In addition to immunosuppressive drugs he should have something to protect his stomach from excess acid.  The last thing your dog needs when he is feeling poorly is a bleeding stomach ulcer caused by the drugs.  Sometimes, Antepsin is given to coat and protect the stomach (but this must not be given within two hours of other medication otherwise it will stop the drugs from being absorbed).  Zantac (Ranitidine) may also be prescribed to take away the excess acid. Another gastroprotectant used is Omeprazole. To minimise irritation to the stomach it is usual for the daily dose of steroid to be split into two doses and given with food, one dose in the morning with breakfast and the other dose with his evening meal. I have known several dogs, who did not receive a gastroprotectant as a part of their treatment regime, and went on to develop anaemia. This is not autoimmune haemolytic anaemia but iron deficiency anaemia caused by bleeding stomach ulcers. Using a gastroprotectant is a good preventative measure. When the steroids have been significantly reduced to a low dose, a gastroprotectant may not be necessary.

Excess acid, produced because of the drugs, may make a dog prone to developing pancreatitis. A dog with pancreatitis will appear in pain and his back may be arched as if he can’t straighten up.  He may be lethargic, seem bloated and have a tender abdomen. Dogs usually go off food and water, may vomit and look depressed.  If you suspect that your dog has pancreatitis, don’t try to feed him because it will make the condition worse. Take him to the vet as soon as possible as he may require treatment or need to go on an intravenous drip to stop him dehydrating.  Again, the risk of pancreatitis should be minimal once the dog is on a lower dose of steroids.   A low fat diet is best when your dog is on high dose steroids or prone to pancreatitis.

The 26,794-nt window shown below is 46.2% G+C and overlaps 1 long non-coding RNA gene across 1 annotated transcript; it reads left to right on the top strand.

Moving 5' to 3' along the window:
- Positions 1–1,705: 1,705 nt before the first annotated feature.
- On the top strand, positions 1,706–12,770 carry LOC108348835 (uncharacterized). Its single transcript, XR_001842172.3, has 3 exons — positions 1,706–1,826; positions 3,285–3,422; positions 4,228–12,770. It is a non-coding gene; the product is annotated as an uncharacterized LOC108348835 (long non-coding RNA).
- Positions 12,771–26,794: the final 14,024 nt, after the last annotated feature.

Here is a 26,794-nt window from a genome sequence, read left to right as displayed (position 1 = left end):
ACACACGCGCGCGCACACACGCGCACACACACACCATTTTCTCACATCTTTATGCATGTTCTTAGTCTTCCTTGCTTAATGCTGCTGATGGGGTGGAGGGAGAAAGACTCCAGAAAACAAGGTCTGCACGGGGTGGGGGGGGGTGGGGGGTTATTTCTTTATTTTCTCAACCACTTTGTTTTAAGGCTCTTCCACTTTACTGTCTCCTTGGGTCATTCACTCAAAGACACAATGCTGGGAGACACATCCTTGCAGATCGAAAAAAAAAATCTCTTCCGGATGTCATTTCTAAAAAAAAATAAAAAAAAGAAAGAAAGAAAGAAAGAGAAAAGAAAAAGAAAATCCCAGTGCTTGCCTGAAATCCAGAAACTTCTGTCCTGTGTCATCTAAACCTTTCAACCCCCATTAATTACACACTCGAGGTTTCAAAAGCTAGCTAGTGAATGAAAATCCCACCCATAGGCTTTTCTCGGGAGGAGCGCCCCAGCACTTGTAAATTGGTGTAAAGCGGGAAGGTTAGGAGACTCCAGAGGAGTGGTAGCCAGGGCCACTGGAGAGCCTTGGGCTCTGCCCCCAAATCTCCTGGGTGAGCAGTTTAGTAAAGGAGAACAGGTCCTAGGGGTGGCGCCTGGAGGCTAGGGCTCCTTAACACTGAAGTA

As your dog‘s immune system is being significantly suppressed, he will be more likely to pick up infections, and will not have the ability to fight against them.  As a precaution a broad spectrum antibiotic is often prescribed. Also it is sensible not to exercise him in areas where he is more likely to encounter infections, for example, a park or a popular dog walking area. 

Whilst your dog is on high dose steroids he will want to eat and drink excessively. However, this also means that he will want to urinate more and this can sometimes cause temporary incontinence.  You may have to get up to let him out during the night and if you leave the garden door open during the day, it may save some mopping up!  He cannot help it and won’t like it either, so don’t be too hard on him, it’s only temporary. You will notice as he is weaned off the drugs the unwanted side effects will subside and he should return to normal habits and behaviour.  Urinary tract infections and/or bacterial skin pustules are not uncommon when a dog’s immune system is suppressed, and this is often the reason for a dog to be off colour during this time.  Note: Always consider a urine infection if your dog seems under par.  A course of antibiotics will usually sort this out quickly.